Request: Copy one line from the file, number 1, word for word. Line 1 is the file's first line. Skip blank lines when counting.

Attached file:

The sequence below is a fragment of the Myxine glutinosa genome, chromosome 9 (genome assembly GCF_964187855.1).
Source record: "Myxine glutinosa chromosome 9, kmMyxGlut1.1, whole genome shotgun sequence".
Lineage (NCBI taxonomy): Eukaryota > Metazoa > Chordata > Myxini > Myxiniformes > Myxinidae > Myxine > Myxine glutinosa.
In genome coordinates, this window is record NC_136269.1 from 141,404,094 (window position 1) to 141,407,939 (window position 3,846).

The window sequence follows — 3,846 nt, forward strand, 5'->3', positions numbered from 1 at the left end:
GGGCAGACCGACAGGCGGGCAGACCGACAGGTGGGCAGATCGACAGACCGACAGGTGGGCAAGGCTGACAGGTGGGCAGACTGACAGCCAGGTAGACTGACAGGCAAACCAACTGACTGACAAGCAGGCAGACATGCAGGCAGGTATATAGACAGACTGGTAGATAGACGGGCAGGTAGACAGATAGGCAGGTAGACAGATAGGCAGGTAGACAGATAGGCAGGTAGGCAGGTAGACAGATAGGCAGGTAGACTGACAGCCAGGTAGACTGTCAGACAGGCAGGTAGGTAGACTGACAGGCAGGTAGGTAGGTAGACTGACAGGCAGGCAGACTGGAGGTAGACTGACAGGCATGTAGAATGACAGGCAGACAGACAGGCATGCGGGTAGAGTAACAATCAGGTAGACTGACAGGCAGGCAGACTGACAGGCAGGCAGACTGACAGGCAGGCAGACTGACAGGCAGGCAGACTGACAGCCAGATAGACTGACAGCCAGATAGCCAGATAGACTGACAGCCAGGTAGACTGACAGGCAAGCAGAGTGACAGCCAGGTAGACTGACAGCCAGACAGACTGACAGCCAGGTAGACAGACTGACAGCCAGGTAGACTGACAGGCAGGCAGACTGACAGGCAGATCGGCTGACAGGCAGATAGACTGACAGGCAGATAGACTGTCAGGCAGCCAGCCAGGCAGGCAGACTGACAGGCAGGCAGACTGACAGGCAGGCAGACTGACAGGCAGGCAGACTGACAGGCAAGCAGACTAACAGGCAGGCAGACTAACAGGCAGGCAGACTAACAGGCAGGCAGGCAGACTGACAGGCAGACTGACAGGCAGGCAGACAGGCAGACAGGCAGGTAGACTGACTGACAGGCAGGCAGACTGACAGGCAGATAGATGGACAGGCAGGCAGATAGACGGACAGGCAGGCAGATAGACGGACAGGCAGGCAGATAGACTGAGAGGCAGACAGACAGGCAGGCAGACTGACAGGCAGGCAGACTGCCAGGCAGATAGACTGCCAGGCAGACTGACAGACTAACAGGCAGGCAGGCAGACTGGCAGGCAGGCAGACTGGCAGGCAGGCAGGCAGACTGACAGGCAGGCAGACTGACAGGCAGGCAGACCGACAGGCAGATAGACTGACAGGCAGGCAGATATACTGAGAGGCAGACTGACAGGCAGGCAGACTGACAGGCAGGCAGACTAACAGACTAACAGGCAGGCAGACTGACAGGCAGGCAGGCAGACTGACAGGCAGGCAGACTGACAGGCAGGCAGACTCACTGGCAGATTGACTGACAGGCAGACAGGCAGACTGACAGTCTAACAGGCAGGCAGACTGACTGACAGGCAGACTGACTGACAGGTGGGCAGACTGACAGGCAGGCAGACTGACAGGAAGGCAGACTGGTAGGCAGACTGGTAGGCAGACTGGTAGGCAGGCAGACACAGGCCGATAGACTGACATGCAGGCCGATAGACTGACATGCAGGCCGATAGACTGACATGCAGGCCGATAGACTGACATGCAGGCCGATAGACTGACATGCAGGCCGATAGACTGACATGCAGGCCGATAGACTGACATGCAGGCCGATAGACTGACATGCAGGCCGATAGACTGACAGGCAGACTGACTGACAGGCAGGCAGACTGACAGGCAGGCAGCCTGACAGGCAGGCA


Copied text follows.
The sequence below is a fragment of the Myxine glutinosa genome, chromosome 9 (genome assembly GCF_964187855.1).